((e)=> {return (e.FirstName == "Ravi");}
Notice that our logic has been reduced to a single line of code. Finally, print the result again to check:
Console.WriteLine("Employee Found {0}", emp.FirstName);
The Find method here will stop searching when it encounters the first condition. So if we have two employees with the same first name, the employee listed at the top of the list will be returned.

Searching a list of employees
To search more than one result, use the FindAll() method. It is the same as the Find() method, but returns a collection of objects meeting the search condition. The below code searches all employees with J in their first name:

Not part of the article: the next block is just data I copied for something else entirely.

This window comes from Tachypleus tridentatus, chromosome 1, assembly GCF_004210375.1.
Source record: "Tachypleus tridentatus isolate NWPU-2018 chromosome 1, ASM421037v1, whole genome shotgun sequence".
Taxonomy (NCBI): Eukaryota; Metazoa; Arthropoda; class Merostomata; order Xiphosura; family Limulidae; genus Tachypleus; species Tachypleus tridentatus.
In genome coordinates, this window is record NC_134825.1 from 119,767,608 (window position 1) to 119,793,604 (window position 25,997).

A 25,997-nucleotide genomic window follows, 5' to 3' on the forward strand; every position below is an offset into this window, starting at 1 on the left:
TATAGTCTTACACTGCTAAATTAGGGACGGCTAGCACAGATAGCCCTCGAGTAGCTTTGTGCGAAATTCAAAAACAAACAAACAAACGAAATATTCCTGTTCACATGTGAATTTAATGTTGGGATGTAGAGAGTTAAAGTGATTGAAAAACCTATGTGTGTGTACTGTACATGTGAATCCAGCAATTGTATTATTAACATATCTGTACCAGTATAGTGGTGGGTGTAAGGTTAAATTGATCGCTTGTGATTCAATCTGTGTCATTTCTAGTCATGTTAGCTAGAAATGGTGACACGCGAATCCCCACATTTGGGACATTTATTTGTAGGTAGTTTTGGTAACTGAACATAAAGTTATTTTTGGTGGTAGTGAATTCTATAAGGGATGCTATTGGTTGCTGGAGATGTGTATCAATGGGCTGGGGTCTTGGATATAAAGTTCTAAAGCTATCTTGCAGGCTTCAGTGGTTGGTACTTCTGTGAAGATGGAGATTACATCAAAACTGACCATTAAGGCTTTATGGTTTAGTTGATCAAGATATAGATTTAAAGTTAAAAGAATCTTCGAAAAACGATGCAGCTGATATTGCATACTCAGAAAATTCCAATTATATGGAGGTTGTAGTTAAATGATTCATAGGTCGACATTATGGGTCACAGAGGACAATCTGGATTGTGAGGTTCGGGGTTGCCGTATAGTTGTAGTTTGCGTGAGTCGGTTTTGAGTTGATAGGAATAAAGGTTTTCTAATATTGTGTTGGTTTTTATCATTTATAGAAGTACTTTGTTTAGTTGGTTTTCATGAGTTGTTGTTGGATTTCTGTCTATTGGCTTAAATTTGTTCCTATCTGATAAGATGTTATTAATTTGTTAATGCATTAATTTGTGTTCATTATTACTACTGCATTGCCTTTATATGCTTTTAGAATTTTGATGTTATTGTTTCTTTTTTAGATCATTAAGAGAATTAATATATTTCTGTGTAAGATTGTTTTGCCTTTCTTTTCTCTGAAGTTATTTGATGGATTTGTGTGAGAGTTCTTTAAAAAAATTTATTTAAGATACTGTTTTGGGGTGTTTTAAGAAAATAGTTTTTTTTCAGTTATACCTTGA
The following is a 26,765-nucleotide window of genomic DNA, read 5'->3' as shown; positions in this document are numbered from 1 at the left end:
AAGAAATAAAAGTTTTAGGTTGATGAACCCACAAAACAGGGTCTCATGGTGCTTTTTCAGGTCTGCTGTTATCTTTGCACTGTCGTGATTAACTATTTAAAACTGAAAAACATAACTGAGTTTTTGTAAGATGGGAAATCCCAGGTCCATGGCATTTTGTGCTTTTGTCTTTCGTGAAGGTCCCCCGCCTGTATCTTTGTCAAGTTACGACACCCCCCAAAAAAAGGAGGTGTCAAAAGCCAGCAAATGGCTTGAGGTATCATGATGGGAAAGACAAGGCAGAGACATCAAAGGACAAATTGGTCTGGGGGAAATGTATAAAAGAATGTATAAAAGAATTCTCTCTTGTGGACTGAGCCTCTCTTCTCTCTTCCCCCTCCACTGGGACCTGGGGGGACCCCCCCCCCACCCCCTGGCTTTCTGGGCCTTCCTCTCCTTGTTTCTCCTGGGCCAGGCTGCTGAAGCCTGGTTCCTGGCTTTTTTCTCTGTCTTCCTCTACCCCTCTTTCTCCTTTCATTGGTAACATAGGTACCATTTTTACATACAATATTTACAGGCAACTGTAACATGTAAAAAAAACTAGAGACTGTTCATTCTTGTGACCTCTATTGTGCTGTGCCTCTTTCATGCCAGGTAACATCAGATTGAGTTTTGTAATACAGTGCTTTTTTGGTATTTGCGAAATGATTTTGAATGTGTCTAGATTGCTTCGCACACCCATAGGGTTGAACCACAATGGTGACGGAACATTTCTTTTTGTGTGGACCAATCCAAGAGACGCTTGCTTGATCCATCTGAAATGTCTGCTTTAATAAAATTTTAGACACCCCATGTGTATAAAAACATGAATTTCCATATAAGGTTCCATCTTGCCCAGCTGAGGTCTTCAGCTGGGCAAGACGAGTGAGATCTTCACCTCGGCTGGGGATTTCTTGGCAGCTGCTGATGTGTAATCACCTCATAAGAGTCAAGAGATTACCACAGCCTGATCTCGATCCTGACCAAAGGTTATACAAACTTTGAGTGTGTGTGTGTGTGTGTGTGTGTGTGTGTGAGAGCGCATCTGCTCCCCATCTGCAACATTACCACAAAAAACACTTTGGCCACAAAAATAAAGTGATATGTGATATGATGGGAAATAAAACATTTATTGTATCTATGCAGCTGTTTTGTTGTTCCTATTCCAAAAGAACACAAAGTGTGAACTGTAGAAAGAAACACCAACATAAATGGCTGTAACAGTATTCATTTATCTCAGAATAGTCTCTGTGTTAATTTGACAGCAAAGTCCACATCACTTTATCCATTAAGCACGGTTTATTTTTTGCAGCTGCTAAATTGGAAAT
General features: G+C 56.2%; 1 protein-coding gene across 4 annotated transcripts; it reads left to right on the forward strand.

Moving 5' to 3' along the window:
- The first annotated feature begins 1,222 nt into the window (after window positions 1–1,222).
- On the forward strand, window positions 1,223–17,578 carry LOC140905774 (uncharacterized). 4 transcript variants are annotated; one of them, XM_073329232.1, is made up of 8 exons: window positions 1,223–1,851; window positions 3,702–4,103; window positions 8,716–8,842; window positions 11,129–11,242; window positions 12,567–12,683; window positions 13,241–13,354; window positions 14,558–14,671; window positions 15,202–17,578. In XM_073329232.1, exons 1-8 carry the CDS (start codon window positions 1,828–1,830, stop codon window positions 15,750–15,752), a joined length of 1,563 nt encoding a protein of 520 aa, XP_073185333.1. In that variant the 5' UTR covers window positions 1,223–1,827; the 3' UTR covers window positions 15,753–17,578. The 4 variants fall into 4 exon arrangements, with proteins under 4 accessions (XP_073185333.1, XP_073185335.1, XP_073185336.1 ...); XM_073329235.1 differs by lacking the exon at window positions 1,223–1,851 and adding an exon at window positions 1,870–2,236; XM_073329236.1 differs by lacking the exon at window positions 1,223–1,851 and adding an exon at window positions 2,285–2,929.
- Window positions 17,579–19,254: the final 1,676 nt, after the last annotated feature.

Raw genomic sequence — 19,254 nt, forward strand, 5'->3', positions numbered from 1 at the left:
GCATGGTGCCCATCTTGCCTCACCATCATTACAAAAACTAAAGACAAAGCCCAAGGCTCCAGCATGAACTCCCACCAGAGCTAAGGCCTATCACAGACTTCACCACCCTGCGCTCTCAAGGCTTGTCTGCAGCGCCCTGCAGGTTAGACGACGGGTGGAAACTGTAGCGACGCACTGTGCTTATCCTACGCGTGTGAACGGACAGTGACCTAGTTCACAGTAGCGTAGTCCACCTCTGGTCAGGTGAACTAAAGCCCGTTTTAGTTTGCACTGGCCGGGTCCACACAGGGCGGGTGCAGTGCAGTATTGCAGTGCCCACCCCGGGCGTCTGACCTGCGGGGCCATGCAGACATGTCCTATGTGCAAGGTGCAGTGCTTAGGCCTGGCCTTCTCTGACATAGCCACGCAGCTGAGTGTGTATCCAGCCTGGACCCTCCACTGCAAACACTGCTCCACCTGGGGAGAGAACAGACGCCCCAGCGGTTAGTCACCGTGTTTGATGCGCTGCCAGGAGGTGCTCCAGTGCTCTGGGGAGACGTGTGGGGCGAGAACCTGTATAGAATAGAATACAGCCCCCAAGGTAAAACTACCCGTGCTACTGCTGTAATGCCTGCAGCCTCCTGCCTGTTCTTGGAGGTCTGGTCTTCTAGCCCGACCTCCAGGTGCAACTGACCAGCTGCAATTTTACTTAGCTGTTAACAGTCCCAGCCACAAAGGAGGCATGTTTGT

List<Employee> employees = new List<Employee>();
employees = empList.FindAll((e) => { return (e.FirstName.Contains("J")); });
Print the result:
Console.WriteLine("List of employess with J in Firstname");
foreach (Employee e in employees)
{
    Console.WriteLine("{0},{1}", e.FirstName, e.LastName);
}
Console.ReadLine();

Index search
You can also narrow down your search radius by specifying the start index and the number of items to search along with the predicate delegate that invokes the search criteria through the anonymous function:
int index = empList.FindIndex(0, 2, (e) => { return (e.FirstName.Contains("J")); });
//print result
Console.WriteLine("Index search");
Console.WriteLine("Index returned {0}", index);
The code searches any employee with a first name containing J from the zeroth element and spanning two counts (i.e., 0, 1 for our case).
The concepts of the other methods are the same. FindLast() and FindLastIndex do the same things, but return results from the last matches rather than the first as seen above.